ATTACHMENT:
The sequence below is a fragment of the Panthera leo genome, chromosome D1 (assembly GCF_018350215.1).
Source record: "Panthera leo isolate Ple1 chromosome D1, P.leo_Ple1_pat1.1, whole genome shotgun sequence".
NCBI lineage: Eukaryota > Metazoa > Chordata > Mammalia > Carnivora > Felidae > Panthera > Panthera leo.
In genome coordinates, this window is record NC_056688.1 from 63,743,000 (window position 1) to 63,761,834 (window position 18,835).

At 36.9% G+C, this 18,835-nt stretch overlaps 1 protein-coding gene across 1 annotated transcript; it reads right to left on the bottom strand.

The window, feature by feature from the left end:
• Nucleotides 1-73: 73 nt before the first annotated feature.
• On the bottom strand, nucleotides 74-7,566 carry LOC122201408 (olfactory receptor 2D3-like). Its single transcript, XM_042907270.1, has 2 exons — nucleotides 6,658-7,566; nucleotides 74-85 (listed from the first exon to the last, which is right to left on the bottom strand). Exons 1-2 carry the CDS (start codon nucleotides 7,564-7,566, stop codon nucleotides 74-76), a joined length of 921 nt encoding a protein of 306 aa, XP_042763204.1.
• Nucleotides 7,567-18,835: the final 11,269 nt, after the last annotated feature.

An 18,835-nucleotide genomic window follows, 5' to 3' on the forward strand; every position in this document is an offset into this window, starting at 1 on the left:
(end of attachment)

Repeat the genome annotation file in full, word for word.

The sequence below is a fragment of the Panthera leo genome, chromosome D1 (assembly GCF_018350215.1).
Source record: "Panthera leo isolate Ple1 chromosome D1, P.leo_Ple1_pat1.1, whole genome shotgun sequence".
NCBI lineage: Eukaryota > Metazoa > Chordata > Mammalia > Carnivora > Felidae > Panthera > Panthera leo.
In genome coordinates, this window is record NC_056688.1 from 63,743,000 (window position 1) to 63,761,834 (window position 18,835).

At 36.9% G+C, this 18,835-nt stretch overlaps 1 protein-coding gene across 1 annotated transcript; it reads right to left on the bottom strand.

The window, feature by feature from the left end:
• Nucleotides 1-73: 73 nt before the first annotated feature.
• On the bottom strand, nucleotides 74-7,566 carry LOC122201408 (olfactory receptor 2D3-like). Its single transcript, XM_042907270.1, has 2 exons — nucleotides 6,658-7,566; nucleotides 74-85 (listed from the first exon to the last, which is right to left on the bottom strand). Exons 1-2 carry the CDS (start codon nucleotides 7,564-7,566, stop codon nucleotides 74-76), a joined length of 921 nt encoding a protein of 306 aa, XP_042763204.1.
• Nucleotides 7,567-18,835: the final 11,269 nt, after the last annotated feature.

An 18,835-nucleotide genomic window follows, 5' to 3' on the forward strand; every position in this document is an offset into this window, starting at 1 on the left: